Who We Are

Behind the Teacher-Powered Schools Initiative is a group of teacher leaders, organizations, and supporting staff who believe in the ideals of the movement and lead the initiative's work.

Teacher Ambassadors

At the heart of teacher-powered schools are dedicated teacher leaders. Our initiative is proud to have a set of teacher ambassadors representing a diverse range of these teacher-powered schools who bring their counsel, voices, resources, and influence to the initiative.

Meet the Teacher Ambassadors


The day-to-day operations of the Teacher-Powered School Initiative are handled by Education Evolving, a Minnesota-based nonprofit that works to advance student-centered learning for all students, by supporting teachers designing and leading schools, and by advocating for policy that is open to innovation. Read more about Education Evolving.

While not currently involved in day-to-day operations, the Center for Teaching Quality (CTQ)—a North Carolina-based national nonprofit dedicated to bringing educators and school system leaders together to improve public education for every student—was a critical partner in the initiative from 2014 through 2018, and the Initiative is grateful for their partnership and leadership in its early phases. Read more about CTQ.

Support Team

Several people at these two organizations are involved in the Teacher-Powered Schools Initiative work, including:

Amy Junge
Education Evolving

Amy Junge is a former California public elementary and middle school teacher and assistant principal. She started working with teacher-powered schools in 2009 and was a contributing author for Trusting Teachers with School Success: What Happens When Teachers Call the Shots. Today, Amy works with Education Evolving supporting teacher-powered schools through the Teacher Powered Schools Initiative.

Contact Amy Junge at
Follow Amy on Twitter: @amysjunge

Alex Vitrella
Education Evolving

Alex spent the first part of her career working as a teacher in Minneapolis and abroad in Costa Rica and Italy. She grew frustrated with the system and left teaching to advocate for education reforms. Today, Alex handles outreach and engagement for EE in Minnesota—spending her days talking to teachers and learning what matters to them. She also supports teachers in Minnesota who are interested in or actively working in teacher-powered schools. Witnessing teachers make the changes they know are needed, without having to leave their classrooms is what inspires Alex.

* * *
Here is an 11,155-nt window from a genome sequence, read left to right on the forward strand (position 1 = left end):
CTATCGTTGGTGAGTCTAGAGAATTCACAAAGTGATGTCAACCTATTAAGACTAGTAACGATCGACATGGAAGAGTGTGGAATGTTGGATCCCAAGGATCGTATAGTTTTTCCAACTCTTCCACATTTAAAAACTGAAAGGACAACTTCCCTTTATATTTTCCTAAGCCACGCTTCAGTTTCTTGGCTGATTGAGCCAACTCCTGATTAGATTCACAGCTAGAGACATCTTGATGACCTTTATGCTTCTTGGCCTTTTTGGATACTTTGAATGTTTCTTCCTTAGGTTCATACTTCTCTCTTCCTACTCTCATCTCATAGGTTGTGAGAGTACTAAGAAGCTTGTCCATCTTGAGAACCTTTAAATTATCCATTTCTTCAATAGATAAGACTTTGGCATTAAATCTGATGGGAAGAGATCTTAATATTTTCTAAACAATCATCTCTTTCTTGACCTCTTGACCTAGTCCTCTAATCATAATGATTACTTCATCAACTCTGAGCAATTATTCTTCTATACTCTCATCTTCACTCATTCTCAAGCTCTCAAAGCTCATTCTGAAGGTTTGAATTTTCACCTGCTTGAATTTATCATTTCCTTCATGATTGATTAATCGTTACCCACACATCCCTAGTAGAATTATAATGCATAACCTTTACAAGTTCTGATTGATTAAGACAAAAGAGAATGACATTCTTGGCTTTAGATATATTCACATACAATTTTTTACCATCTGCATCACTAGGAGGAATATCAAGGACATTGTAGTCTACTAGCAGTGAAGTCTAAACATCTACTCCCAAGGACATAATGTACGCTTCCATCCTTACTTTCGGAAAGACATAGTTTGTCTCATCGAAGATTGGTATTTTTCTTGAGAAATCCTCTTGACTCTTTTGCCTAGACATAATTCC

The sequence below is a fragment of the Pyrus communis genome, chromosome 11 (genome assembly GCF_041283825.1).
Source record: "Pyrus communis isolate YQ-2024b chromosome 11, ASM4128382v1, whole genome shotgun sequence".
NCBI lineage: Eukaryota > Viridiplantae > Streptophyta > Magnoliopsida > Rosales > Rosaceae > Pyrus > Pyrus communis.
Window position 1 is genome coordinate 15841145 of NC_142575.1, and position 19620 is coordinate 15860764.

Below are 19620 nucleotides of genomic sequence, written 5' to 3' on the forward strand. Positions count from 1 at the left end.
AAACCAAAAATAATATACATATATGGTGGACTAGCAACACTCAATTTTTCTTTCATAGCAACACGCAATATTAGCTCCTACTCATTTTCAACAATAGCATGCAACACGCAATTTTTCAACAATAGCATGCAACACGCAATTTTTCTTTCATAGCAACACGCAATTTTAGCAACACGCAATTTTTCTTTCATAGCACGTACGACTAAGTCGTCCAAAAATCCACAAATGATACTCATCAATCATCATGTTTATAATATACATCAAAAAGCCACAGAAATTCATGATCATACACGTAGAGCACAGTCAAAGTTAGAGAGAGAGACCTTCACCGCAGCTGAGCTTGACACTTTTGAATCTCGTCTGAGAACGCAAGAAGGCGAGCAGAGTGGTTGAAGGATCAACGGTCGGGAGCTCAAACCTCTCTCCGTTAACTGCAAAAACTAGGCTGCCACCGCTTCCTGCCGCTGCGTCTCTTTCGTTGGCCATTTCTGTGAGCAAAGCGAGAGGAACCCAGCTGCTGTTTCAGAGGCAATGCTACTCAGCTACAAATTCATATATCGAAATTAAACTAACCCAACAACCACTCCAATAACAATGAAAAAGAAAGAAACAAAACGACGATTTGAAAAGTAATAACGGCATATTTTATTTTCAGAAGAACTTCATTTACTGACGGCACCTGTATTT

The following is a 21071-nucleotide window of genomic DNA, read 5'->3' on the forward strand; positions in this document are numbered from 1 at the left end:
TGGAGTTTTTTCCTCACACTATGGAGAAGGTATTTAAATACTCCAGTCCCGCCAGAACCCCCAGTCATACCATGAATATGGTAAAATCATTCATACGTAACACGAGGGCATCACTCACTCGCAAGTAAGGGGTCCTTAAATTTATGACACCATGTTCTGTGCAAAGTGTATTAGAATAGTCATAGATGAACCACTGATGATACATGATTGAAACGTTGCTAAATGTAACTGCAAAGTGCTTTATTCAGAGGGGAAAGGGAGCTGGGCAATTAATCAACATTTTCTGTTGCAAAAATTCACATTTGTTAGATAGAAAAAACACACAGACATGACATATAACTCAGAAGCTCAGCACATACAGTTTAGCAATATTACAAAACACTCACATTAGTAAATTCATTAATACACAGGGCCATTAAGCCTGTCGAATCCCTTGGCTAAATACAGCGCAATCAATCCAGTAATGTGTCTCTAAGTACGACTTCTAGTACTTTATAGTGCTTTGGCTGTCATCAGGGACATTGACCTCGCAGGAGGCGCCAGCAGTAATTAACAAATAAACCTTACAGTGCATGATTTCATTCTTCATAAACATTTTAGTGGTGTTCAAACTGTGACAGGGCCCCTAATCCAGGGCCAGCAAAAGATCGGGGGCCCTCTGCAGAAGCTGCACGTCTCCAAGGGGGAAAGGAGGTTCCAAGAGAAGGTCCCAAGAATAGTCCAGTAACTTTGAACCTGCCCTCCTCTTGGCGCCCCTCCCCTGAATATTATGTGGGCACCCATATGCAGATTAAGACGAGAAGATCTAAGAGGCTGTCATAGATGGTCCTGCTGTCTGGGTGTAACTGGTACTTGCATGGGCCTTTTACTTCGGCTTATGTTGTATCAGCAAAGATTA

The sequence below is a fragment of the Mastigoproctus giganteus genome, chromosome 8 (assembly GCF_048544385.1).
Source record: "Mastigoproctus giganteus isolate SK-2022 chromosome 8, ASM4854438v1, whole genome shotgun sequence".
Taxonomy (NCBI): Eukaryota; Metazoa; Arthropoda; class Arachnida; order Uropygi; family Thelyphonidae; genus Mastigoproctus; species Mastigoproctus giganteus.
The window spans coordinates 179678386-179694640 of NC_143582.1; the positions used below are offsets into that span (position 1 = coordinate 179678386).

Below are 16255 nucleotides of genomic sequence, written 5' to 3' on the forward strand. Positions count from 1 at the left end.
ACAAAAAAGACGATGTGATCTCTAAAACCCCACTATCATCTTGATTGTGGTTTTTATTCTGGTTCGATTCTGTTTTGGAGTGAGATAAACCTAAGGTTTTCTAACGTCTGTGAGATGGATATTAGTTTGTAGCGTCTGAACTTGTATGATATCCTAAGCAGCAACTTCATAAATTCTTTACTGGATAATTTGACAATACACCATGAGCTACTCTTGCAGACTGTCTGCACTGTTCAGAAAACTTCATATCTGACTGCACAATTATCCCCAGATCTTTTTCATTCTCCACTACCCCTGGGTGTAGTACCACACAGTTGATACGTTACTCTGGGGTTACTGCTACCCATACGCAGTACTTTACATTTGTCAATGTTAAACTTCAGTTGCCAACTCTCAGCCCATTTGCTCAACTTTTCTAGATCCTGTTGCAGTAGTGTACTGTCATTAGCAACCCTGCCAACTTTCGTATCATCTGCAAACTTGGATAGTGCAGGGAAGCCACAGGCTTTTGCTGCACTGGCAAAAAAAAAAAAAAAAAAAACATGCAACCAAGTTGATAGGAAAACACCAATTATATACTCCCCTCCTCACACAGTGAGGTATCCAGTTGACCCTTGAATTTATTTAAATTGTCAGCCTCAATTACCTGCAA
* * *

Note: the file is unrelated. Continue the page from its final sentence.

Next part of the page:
Contact Alex Vitrella at

Lars Esdal
Education Evolving &
Labrador Foundation

Lars was first exposed to teacher-powered schools as a student. He graduated from the Minnesota New Country School, a teacher-powered high school in Henderson, MN. In his time there, he saw first-hand how collective autonomy allowed his teachers to connect with him as an individual, and to shape a personalized learning trajectory that motivated and inspired him. Lars is deeply grateful for the idea of teacher-powered schools, and is excited to advocate for them now as an adult!

Contact Lars Esdal at
Follow Lars on Twitter: @LarsEsdal

Lori Nazareno
Center for Teaching Quality

Lori is a dually certified National Board Certified Teacher and has taught for 25 years. She designed and took the lead in forming the Mathematics and Science Leadership Academy—a teacher-powered school in Denver. She served on the NEA Commission for Effective Teachers and Teaching, the Board of Directors for the National Board for Professional Teaching Standards, the Teacher Advisory Committee for the Bill & Melinda Gates Foundation, and the CTQ Teacher Advisory Board. She is deeply committed to teacher leadership and growing the number of teacher-powered schools. Lori believes that the bold ideas of accomplished teachers can and will transform schools, schooling, and the teaching profession.

Contact Lori Nazareno at
Follow Lori on Twitter: @lnazareno



More than 120 schools in 19 states and counting.


of Americans agree teacher-powered schools are a good idea.


of teachers agree that teacher-powered schools are a good idea.